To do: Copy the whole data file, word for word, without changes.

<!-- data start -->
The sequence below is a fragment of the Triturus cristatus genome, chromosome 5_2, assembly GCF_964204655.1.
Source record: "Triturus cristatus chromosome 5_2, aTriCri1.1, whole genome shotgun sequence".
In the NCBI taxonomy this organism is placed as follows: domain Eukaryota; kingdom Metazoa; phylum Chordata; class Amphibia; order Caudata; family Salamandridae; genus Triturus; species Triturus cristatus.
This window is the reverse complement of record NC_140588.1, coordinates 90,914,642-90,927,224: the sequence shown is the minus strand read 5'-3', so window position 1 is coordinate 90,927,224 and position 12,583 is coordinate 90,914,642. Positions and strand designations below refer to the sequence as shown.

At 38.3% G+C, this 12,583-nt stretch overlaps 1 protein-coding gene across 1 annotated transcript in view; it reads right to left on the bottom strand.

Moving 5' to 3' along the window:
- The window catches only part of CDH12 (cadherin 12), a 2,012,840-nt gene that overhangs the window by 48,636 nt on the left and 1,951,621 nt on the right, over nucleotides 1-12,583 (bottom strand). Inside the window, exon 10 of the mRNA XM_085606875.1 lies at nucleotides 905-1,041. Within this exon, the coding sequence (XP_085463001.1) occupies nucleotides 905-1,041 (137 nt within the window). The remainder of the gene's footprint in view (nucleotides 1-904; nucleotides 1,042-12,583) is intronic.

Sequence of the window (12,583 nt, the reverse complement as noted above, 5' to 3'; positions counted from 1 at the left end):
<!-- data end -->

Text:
The sequence below is a fragment of the Triturus cristatus genome, chromosome 5_2, assembly GCF_964204655.1.
Source record: "Triturus cristatus chromosome 5_2, aTriCri1.1, whole genome shotgun sequence".
In the NCBI taxonomy this organism is placed as follows: domain Eukaryota; kingdom Metazoa; phylum Chordata; class Amphibia; order Caudata; family Salamandridae; genus Triturus; species Triturus cristatus.
This window is the reverse complement of record NC_140588.1, coordinates 90,914,642-90,927,224: the sequence shown is the minus strand read 5'-3', so window position 1 is coordinate 90,927,224 and position 12,583 is coordinate 90,914,642. Positions and strand designations below refer to the sequence as shown.

At 38.3% G+C, this 12,583-nt stretch overlaps 1 protein-coding gene across 1 annotated transcript in view; it reads right to left on the bottom strand.

Moving 5' to 3' along the window:
- The window catches only part of CDH12 (cadherin 12), a 2,012,840-nt gene that overhangs the window by 48,636 nt on the left and 1,951,621 nt on the right, over nucleotides 1-12,583 (bottom strand). Inside the window, exon 10 of the mRNA XM_085606875.1 lies at nucleotides 905-1,041. Within this exon, the coding sequence (XP_085463001.1) occupies nucleotides 905-1,041 (137 nt within the window). The remainder of the gene's footprint in view (nucleotides 1-904; nucleotides 1,042-12,583) is intronic.

Sequence of the window (12,583 nt, the reverse complement as noted above, 5' to 3'; positions counted from 1 at the left end):